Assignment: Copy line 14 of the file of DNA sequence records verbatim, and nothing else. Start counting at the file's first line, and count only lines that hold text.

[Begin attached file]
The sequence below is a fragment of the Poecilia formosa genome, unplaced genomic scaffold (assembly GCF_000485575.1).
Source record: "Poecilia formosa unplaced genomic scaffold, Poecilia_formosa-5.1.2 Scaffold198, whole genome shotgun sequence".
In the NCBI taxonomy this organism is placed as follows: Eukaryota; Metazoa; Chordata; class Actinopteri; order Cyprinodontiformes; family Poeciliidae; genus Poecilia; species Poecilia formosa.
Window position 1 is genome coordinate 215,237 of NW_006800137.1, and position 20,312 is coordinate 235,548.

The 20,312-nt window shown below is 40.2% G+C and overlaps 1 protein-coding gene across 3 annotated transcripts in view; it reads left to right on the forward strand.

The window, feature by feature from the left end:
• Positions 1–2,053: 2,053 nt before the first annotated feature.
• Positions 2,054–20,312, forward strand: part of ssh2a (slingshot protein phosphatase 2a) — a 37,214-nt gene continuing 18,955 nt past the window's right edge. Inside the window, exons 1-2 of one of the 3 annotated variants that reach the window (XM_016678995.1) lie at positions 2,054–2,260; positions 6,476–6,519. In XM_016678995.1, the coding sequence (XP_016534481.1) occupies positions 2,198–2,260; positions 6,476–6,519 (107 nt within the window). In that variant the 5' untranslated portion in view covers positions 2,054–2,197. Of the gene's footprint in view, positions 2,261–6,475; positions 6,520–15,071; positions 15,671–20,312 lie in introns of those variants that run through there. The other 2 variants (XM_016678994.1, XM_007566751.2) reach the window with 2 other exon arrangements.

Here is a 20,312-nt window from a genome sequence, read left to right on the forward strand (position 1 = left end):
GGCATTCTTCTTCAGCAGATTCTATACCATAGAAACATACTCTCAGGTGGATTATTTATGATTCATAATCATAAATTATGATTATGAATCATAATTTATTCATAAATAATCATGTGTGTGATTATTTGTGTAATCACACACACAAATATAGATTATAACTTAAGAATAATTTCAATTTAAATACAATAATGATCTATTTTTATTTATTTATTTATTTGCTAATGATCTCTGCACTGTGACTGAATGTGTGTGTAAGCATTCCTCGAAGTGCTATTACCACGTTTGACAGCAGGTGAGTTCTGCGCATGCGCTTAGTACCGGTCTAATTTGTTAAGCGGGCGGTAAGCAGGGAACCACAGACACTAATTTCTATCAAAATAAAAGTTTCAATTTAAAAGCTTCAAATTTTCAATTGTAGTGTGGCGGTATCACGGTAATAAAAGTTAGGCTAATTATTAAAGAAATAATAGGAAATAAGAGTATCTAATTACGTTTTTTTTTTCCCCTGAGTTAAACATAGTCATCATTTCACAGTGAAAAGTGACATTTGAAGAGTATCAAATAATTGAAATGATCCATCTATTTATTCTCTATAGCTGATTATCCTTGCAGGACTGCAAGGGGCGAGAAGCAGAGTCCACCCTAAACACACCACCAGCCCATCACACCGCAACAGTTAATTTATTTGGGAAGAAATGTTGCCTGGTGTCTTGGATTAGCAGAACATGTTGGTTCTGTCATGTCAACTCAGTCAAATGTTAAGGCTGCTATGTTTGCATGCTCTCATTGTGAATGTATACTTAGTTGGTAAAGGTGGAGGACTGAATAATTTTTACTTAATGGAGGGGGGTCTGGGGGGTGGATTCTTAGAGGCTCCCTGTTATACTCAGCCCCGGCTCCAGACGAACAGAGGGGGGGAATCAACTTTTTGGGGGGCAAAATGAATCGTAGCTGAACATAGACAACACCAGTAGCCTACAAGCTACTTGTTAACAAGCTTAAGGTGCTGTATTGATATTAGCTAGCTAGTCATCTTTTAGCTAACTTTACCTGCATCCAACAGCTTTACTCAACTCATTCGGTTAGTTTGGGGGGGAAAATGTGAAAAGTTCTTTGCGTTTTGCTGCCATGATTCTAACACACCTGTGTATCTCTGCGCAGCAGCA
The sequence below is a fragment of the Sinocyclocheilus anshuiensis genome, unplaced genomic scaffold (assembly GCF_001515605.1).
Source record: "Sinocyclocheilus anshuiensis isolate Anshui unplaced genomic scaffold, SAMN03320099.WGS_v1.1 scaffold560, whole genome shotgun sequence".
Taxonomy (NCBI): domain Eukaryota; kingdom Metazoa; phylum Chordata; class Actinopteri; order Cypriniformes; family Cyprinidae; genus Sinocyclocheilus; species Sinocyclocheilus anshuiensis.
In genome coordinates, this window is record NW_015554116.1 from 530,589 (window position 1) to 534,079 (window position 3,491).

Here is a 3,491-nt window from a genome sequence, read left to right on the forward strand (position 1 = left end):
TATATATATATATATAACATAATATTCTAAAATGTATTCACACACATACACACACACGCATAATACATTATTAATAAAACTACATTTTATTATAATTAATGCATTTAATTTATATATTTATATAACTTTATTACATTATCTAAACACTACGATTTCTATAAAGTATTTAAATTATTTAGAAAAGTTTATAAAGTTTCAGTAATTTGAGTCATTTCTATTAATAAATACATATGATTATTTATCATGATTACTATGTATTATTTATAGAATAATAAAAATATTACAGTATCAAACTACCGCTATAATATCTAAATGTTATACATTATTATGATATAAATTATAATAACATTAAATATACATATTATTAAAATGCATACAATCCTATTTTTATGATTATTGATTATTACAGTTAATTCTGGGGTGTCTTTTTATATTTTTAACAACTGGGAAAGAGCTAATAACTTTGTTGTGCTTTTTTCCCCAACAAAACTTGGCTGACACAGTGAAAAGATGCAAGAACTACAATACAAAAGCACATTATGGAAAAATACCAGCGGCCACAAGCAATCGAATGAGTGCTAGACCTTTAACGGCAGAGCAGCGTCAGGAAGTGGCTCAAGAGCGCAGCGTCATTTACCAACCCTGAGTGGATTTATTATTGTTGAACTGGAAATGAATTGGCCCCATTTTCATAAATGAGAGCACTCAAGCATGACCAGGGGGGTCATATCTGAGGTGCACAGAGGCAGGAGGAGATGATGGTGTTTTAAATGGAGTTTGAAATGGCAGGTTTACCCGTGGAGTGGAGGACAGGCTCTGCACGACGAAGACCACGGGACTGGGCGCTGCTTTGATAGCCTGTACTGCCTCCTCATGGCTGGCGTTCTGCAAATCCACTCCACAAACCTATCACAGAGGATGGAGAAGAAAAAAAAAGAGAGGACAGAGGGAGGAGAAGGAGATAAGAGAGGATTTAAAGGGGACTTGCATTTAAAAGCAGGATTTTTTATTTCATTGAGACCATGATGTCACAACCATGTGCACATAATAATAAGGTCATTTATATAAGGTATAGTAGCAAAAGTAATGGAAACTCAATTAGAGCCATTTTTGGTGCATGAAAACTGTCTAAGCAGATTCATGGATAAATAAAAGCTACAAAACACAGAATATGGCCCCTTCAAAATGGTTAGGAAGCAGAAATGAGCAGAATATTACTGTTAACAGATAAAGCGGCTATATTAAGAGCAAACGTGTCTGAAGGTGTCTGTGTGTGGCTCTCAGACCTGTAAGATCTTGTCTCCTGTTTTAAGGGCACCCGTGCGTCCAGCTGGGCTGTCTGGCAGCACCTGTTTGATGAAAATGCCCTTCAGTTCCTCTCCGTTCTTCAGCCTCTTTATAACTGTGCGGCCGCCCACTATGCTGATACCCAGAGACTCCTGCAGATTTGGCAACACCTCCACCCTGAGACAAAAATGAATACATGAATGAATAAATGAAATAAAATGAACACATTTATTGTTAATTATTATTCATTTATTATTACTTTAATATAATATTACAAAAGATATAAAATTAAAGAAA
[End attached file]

In genome coordinates, this window is record NW_015554116.1 from 530,589 (window position 1) to 534,079 (window position 3,491).